As counter examples, a thread subject with no verb or vague like "XYZ question" says very little about the actual question and isn't very search-friendly, increasing the likelihood that the next visitor won't find the prior discussion, leading to repeat questions.Stack Overflow wrote:Write a title that summarizes the specific problem. The title is the first thing potential answerers will see, and if your title isn't interesting, they won't read the rest. So make it count:
In the body of your question, start by expanding on the summary you put in the title. Explain how you encountered the problem you're trying to solve, and any difficulties that have prevented you from solving it yourself. The first paragraph in your question is the second thing most readers will see, so make it as engaging and informative as possible.
- Pretend you're talking to a busy colleague and have to sum up your entire question in one sentence: what details can you include that will help someone identify and solve your problem?
- Spelling, grammar and punctuation are important! Remember, this is the first part of your question others will see - you want to make a good impression. If you're not comfortable writing in English, ask a friend to proof-read it for you.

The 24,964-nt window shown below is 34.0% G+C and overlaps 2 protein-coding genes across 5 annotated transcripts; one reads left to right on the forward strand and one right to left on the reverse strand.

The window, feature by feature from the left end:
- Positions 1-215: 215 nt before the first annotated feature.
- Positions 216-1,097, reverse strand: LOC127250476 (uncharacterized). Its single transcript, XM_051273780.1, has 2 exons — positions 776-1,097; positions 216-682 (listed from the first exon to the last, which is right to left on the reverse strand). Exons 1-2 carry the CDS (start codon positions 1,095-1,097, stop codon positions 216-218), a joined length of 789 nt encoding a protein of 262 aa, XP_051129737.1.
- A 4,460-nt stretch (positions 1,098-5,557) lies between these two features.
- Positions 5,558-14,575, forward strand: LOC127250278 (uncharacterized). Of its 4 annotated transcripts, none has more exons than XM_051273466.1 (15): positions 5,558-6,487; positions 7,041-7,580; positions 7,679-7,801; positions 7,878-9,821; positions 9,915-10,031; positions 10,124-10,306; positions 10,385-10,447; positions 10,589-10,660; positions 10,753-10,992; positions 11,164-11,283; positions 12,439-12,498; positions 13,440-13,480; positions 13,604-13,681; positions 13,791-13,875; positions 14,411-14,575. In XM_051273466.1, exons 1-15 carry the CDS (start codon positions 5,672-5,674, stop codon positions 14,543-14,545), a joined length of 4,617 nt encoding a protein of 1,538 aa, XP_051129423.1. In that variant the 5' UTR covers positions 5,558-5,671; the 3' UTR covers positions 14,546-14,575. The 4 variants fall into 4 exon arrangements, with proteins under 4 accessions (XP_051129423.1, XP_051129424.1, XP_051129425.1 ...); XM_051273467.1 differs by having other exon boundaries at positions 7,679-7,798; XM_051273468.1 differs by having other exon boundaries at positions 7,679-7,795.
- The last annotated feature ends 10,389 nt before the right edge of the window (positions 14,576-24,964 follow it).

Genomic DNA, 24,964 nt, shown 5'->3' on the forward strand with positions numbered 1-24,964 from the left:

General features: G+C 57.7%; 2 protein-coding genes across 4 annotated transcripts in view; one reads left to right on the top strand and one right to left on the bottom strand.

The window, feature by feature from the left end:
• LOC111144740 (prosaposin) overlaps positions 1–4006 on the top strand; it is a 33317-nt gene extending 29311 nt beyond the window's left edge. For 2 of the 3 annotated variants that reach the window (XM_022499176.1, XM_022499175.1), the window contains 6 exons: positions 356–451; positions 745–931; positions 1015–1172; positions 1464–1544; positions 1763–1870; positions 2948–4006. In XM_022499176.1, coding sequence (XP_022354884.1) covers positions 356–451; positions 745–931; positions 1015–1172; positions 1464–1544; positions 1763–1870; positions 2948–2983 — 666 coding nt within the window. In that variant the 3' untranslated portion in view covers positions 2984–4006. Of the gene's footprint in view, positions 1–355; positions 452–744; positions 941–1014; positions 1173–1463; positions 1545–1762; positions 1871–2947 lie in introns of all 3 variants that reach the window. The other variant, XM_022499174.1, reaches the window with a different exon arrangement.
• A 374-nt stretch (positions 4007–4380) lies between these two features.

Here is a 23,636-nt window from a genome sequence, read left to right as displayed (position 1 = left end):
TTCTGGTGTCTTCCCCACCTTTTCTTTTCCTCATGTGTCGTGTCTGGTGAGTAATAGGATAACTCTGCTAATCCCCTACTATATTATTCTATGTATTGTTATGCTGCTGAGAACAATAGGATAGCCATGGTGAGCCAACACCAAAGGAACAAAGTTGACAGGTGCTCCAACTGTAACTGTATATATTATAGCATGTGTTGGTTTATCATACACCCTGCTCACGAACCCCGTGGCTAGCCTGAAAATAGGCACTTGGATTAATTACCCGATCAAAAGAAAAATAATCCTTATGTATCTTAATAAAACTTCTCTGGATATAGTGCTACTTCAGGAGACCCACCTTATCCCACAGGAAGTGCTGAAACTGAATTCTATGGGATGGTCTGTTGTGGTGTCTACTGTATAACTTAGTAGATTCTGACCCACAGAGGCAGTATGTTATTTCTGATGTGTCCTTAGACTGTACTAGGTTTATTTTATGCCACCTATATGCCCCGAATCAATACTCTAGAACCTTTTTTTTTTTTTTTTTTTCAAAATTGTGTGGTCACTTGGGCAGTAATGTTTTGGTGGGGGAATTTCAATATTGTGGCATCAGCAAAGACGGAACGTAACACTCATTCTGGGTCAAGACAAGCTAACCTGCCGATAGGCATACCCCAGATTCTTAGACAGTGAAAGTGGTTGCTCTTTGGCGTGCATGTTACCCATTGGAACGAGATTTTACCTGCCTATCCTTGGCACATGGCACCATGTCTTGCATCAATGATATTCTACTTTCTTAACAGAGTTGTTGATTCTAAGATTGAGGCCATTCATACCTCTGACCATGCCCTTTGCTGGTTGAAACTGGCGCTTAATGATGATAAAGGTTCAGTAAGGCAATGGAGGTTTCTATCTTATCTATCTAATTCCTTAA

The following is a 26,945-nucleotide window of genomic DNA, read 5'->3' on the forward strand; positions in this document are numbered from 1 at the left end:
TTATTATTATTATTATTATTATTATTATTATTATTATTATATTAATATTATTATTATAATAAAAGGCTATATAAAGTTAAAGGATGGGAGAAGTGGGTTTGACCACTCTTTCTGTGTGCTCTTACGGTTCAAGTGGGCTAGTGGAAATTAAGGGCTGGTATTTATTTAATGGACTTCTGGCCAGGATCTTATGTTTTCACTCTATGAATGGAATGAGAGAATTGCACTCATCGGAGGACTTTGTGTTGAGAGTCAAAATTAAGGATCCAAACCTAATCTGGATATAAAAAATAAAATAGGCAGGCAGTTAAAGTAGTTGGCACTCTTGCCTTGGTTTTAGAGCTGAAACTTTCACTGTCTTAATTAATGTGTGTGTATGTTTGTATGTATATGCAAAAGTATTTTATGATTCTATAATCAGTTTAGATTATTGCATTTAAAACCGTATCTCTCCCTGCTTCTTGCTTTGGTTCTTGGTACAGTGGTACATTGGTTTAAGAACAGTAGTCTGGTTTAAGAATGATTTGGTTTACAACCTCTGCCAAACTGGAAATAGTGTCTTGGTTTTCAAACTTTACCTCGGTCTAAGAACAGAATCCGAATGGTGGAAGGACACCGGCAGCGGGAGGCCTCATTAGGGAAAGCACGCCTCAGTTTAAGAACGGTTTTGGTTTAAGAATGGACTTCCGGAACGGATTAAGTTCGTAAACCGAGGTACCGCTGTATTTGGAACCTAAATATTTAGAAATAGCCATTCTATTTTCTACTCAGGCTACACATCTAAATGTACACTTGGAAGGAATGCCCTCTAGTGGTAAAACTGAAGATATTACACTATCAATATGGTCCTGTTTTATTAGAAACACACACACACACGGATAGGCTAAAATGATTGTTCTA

- If you're having trouble summarizing the problem, write the title last - sometimes writing the rest of the question first can make it easier to describe the problem.
Since visitors may not know them, avoid using acronyms and abbreviations, especially in the subject.
Additionally, equipment mega threads are "collector topics" that don't summarize a specific problem/observation, so over time, they meander from subject-to-subject with the only common theme being the piece of equipment. Such threads are not very search-friendly; those who join the conversation rarely read the thread in its entirety, so new participants inevitably ask questions that have been asked/answered before. That's why we recommend that before creating a new reply, consider the recommendations above.